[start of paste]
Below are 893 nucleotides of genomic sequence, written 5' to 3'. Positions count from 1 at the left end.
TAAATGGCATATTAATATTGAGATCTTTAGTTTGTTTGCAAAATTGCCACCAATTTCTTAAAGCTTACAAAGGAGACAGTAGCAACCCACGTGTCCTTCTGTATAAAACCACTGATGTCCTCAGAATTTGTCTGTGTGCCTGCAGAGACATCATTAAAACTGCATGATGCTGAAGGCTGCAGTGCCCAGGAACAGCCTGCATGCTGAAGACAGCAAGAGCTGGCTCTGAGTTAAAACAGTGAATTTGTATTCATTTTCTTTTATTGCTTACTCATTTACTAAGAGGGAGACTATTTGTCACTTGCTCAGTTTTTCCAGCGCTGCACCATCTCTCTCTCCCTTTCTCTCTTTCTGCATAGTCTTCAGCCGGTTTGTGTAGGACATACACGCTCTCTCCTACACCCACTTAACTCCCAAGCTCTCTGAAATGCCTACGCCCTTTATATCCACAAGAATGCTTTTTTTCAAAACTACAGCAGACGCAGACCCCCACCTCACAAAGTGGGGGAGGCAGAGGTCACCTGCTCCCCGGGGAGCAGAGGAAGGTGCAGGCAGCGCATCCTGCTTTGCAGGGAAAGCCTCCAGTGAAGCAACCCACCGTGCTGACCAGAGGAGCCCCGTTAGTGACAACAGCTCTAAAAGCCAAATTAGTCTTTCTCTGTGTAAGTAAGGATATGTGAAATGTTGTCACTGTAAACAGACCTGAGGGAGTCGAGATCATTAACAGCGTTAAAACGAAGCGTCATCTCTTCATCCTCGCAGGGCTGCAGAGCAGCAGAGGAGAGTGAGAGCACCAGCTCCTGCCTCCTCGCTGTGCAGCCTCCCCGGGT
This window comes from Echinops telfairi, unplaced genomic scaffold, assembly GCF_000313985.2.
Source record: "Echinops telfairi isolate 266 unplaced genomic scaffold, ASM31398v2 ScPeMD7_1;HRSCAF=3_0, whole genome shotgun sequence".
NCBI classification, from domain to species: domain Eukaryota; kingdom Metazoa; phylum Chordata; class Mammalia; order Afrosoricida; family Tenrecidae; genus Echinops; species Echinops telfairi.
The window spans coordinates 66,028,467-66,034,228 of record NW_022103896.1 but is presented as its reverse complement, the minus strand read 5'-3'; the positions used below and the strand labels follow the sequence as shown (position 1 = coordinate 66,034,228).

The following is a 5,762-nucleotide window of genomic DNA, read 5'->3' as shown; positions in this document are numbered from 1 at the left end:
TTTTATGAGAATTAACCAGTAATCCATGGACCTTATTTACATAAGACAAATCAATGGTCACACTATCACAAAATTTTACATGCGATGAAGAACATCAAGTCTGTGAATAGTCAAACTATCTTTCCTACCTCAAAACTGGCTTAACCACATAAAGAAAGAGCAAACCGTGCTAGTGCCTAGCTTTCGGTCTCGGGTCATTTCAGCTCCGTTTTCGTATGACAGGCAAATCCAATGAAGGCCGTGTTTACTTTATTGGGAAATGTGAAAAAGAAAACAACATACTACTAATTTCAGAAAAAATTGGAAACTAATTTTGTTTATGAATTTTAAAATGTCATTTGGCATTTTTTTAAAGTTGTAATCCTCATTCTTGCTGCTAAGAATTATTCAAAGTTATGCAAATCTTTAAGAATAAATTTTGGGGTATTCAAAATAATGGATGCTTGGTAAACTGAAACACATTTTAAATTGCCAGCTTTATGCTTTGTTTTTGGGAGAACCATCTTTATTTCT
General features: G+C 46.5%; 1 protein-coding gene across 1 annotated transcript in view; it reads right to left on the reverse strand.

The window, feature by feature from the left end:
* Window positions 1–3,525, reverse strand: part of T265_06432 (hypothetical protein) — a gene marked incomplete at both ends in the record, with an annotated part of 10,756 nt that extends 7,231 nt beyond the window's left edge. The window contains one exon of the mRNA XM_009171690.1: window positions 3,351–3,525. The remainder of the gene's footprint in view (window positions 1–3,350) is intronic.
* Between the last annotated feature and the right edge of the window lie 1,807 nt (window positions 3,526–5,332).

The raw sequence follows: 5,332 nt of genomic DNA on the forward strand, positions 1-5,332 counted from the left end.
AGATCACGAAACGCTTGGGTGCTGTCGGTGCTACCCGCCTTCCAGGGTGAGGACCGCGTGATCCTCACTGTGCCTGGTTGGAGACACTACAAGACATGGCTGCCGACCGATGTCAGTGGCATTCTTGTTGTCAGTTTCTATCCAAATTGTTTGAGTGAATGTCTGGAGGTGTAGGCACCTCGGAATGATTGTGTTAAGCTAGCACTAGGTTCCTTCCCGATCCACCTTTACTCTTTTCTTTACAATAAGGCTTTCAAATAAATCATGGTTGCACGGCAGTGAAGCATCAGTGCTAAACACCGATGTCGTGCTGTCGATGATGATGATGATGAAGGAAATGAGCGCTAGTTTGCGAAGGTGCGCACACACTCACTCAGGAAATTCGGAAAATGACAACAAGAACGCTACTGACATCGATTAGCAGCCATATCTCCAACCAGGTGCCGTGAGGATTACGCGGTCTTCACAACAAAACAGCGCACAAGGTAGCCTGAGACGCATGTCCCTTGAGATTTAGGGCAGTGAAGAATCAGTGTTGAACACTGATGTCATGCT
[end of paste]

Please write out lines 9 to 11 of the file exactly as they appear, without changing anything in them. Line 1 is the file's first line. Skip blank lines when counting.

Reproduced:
General features: G+C 46.5%; 1 protein-coding gene across 1 annotated transcript in view; it reads right to left on the reverse strand.

The window, feature by feature from the left end:
* Window positions 1–3,525, reverse strand: part of T265_06432 (hypothetical protein) — a gene marked incomplete at both ends in the record, with an annotated part of 10,756 nt that extends 7,231 nt beyond the window's left edge. The window contains one exon of the mRNA XM_009171690.1: window positions 3,351–3,525. The remainder of the gene's footprint in view (window positions 1–3,350) is intronic.